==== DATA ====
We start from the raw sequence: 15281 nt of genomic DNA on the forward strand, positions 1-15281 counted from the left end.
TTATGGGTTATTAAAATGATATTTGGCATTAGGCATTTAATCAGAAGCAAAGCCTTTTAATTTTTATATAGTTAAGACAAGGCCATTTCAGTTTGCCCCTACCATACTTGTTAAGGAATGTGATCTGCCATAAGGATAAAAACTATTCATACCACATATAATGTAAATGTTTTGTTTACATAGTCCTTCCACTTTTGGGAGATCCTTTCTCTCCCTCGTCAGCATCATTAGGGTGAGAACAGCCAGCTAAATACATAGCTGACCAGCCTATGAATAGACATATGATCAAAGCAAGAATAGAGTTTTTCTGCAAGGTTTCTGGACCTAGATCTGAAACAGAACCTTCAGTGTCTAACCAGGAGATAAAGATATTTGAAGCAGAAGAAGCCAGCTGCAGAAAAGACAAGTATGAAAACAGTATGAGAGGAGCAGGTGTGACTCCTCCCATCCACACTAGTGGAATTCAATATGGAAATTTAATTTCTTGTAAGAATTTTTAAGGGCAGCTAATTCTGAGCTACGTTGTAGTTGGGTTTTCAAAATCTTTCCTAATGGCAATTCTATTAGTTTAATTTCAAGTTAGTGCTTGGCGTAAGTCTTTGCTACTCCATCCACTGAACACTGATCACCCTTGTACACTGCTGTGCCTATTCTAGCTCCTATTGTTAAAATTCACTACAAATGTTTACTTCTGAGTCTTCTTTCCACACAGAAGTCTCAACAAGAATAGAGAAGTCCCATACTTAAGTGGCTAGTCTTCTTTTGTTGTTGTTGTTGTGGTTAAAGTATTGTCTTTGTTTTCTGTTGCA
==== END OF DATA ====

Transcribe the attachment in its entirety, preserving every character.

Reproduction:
We start from the raw sequence: 15281 nt of genomic DNA on the forward strand, positions 1-15281 counted from the left end.
TTATGGGTTATTAAAATGATATTTGGCATTAGGCATTTAATCAGAAGCAAAGCCTTTTAATTTTTATATAGTTAAGACAAGGCCATTTCAGTTTGCCCCTACCATACTTGTTAAGGAATGTGATCTGCCATAAGGATAAAAACTATTCATACCACATATAATGTAAATGTTTTGTTTACATAGTCCTTCCACTTTTGGGAGATCCTTTCTCTCCCTCGTCAGCATCATTAGGGTGAGAACAGCCAGCTAAATACATAGCTGACCAGCCTATGAATAGACATATGATCAAAGCAAGAATAGAGTTTTTCTGCAAGGTTTCTGGACCTAGATCTGAAACAGAACCTTCAGTGTCTAACCAGGAGATAAAGATATTTGAAGCAGAAGAAGCCAGCTGCAGAAAAGACAAGTATGAAAACAGTATGAGAGGAGCAGGTGTGACTCCTCCCATCCACACTAGTGGAATTCAATATGGAAATTTAATTTCTTGTAAGAATTTTTAAGGGCAGCTAATTCTGAGCTACGTTGTAGTTGGGTTTTCAAAATCTTTCCTAATGGCAATTCTATTAGTTTAATTTCAAGTTAGTGCTTGGCGTAAGTCTTTGCTACTCCATCCACTGAACACTGATCACCCTTGTACACTGCTGTGCCTATTCTAGCTCCTATTGTTAAAATTCACTACAAATGTTTACTTCTGAGTCTTCTTTCCACACAGAAGTCTCAACAAGAATAGAGAAGTCCCATACTTAAGTGGCTAGTCTTCTTTTGTTGTTGTTGTTGTGGTTAAAGTATTGTCTTTGTTTTCTGTTGCA